Ms Sylvia Lim asked the Minister for Foreign Affairs (a) what is the Ministry’s latest assessment of the political situation in Myanmar; and (b) how best can ASEAN and Singapore contribute towards the well-being of the people of Myanmar.
Mr Dennis Tan Lip Fong asked the Minister for Foreign Affairs following the ASEAN Leaders’ Meeting on 24 April 2021 (a) what further actions will now be taken by ASEAN to ensure that the Myanmar military will work towards a peaceful and democratic resolution of the political crisis; and (b) what does Singapore hope for ASEAN to achieve and what is the expected timeframe.
Dr Vivian Balakrishnan: I will respond to questions by Ms Sylvia Lim and Mr Dennis Tan on how ASEAN and Singapore can address the deteriorating situation in Myanmar, in light of the ASEAN Leaders’ Meeting (ALM) which took place on 24 April 2021.
The situation in Myanmar remains fraught with on-going fatalities, increased clashes between the Tatmadaw and the Ethnic Armed Organisations, and the severe COVID-19 pandemic. According to the UN, more than 700 people have been killed since 1 February. President Win Myint, State Counsellor Aung San Suu Kyi and other political detainees remain under detention. Protests against the military are continuing. This points to an increasingly intractable situation that threatens to further disrupt regional stability.
Our immediate priority remains the de-escalation of the situation in Myanmar, particularly the cessation of violence that has caused the tragic loss of civilian lives. The ALM in Jakarta on 24 April 2021 was a positive initial step. The resulting Five-Point Consensus calls for: first, the immediate cessation of violence in Myanmar, and for all parties to exercise utmost restraint; second, the commencement of constructive dialogue among all parties concerned, to seek a peaceful solution in the interests of the people; third, a special envoy of the ASEAN Chair, assisted by the Secretary-General of ASEAN, to facilitate mediation of the dialogue process; fourth, ASEAN to provide humanitarian assistance through the ASEAN Coordinating Centre for Humanitarian Assistance on Disaster Management (AHA Centre); and fifth, the special envoy and delegation to visit Myanmar and meet with all parties concerned. The Chairman’s Statement on the ALM also called for the release of all political prisoners.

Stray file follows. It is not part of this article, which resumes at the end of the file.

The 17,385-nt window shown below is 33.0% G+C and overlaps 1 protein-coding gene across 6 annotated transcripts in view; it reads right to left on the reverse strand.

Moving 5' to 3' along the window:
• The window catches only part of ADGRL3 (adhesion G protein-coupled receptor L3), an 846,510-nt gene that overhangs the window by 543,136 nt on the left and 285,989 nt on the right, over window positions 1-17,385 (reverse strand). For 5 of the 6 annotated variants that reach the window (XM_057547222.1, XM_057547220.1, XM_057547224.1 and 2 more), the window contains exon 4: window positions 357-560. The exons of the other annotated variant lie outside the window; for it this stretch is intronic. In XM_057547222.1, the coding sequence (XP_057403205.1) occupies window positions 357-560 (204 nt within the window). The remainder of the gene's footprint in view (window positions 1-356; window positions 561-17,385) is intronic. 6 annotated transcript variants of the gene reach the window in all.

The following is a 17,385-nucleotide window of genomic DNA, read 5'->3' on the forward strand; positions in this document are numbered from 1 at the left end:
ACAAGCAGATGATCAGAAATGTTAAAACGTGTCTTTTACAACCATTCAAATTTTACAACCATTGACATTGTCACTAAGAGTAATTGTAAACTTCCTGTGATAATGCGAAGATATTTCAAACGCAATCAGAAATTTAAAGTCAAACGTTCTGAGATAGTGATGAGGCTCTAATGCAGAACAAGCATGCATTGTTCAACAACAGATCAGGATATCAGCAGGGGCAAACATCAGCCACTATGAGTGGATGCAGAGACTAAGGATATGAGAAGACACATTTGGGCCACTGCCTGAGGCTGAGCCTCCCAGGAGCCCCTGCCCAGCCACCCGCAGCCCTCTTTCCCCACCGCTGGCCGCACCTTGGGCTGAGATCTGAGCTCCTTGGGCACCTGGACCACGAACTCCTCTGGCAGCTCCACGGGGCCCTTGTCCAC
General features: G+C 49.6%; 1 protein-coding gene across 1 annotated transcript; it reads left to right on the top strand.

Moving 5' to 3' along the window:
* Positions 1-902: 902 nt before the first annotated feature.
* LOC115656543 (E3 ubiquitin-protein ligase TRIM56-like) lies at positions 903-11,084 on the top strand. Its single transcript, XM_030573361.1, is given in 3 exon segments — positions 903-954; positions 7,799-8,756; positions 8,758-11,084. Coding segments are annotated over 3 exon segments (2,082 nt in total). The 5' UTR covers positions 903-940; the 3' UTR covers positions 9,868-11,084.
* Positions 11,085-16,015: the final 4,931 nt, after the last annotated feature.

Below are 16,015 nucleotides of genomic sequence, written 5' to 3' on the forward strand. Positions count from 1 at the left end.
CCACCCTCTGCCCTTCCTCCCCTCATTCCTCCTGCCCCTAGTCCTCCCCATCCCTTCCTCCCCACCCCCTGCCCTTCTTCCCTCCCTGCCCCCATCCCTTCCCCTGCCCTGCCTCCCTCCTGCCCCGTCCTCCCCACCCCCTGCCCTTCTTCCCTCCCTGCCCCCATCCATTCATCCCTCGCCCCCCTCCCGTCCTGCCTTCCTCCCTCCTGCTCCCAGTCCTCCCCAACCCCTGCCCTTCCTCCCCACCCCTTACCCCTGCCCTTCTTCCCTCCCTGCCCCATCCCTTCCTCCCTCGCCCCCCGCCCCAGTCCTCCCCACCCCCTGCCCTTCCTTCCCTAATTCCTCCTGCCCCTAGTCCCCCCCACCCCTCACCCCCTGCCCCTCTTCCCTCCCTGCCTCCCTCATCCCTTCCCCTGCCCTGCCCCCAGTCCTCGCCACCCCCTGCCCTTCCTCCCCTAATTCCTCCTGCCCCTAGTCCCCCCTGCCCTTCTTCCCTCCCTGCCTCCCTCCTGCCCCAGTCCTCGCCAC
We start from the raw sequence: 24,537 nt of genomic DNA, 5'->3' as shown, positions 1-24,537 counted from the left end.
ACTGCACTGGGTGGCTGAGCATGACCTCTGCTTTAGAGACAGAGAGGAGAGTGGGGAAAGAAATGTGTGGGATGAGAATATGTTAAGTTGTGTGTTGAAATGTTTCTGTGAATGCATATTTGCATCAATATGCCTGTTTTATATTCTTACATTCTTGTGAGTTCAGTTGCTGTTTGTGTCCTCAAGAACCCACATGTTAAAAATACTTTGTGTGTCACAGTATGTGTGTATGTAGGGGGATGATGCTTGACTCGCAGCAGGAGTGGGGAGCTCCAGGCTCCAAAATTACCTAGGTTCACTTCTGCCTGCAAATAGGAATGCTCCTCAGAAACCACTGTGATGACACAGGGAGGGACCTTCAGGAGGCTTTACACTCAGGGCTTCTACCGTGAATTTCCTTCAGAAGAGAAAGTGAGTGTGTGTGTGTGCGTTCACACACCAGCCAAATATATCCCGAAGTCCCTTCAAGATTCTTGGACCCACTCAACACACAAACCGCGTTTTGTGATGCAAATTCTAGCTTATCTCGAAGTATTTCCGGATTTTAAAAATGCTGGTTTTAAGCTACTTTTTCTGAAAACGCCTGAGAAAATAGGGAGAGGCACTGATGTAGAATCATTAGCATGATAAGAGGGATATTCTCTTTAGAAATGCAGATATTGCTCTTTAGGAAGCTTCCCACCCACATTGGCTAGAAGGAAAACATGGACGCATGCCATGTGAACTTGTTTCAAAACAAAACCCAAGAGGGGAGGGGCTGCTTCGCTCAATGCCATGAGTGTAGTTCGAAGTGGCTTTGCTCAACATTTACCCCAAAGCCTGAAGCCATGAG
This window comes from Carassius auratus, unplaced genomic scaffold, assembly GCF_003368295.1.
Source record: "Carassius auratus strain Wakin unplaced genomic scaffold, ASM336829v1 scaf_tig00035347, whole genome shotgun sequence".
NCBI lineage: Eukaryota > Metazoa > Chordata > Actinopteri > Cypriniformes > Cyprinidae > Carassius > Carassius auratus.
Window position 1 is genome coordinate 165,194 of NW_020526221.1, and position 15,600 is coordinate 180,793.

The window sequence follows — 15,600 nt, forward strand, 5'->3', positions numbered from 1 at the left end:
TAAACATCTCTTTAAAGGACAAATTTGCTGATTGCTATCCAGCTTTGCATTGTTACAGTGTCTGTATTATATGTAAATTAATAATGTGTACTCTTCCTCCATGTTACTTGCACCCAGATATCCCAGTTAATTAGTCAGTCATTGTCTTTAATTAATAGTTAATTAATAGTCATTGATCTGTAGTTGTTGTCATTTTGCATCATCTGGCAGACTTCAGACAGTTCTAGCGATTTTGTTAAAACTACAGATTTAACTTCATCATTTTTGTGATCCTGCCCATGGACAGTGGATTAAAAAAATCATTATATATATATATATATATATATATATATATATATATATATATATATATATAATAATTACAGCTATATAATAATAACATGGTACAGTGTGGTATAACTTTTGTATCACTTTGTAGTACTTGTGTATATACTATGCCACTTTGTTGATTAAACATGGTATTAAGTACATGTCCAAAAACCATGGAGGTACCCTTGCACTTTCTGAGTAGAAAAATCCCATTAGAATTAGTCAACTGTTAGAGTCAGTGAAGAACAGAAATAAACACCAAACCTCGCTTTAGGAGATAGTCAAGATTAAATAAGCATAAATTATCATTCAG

ASEAN’s immediate task is to implement the Five-Point Consensus. This will not be an easy process. The cooperation of the Tatmadaw will be needed. There are many details to be worked out, including nominating an envoy or a team of ASEAN envoys, their terms of reference, as well as working out how and when to disburse humanitarian assistance. ASEAN will also have to continue to speak collectively to urge the Myanmar military authorities to uphold the consensus – particularly to exercise maximum restraint and begin meaningful dialogue with all parties concerned. ASEAN must also continue to call for the release of all political detainees, notably President Win Myint and State Counsellor Aung San Suu Kyi.
While the ALM represented an initial step, the path back to normalcy in Myanmar will be a long and difficult one. As I have said before, the long-term and sustainable resolution of the current crisis, ultimately, lies with the Myanmar people. The key stakeholders in Myanmar must negotiate, find a compromise and formulate a durable political solution. Ultimately, it is their political will to do what is right for the people of Myanmar that would determine how quickly a solution can be found. ASEAN can only help to facilitate this dialogue and support the process.
At the same time, Singapore and ASEAN must continue to work with and complement the efforts by the UN and other international bodies, including the UN Secretary-General’s Special Envoy on Myanmar Ms Christine Schraner Burgener. Other countries like China, the US, India, Japan and other Dialogue Partners of ASEAN also have important roles to play, given their considerable influence over the various actors in this crisis.
Singapore will continue to do what we can to support ASEAN’s efforts in facilitating a return to normalcy, peace and stability in Myanmar, including through the implementation of the Five-Point Consensus. We hope that wisdom and good sense will prevail, and we stand ready to do our part.
Ministry of Foreign Affairs
11 May 2021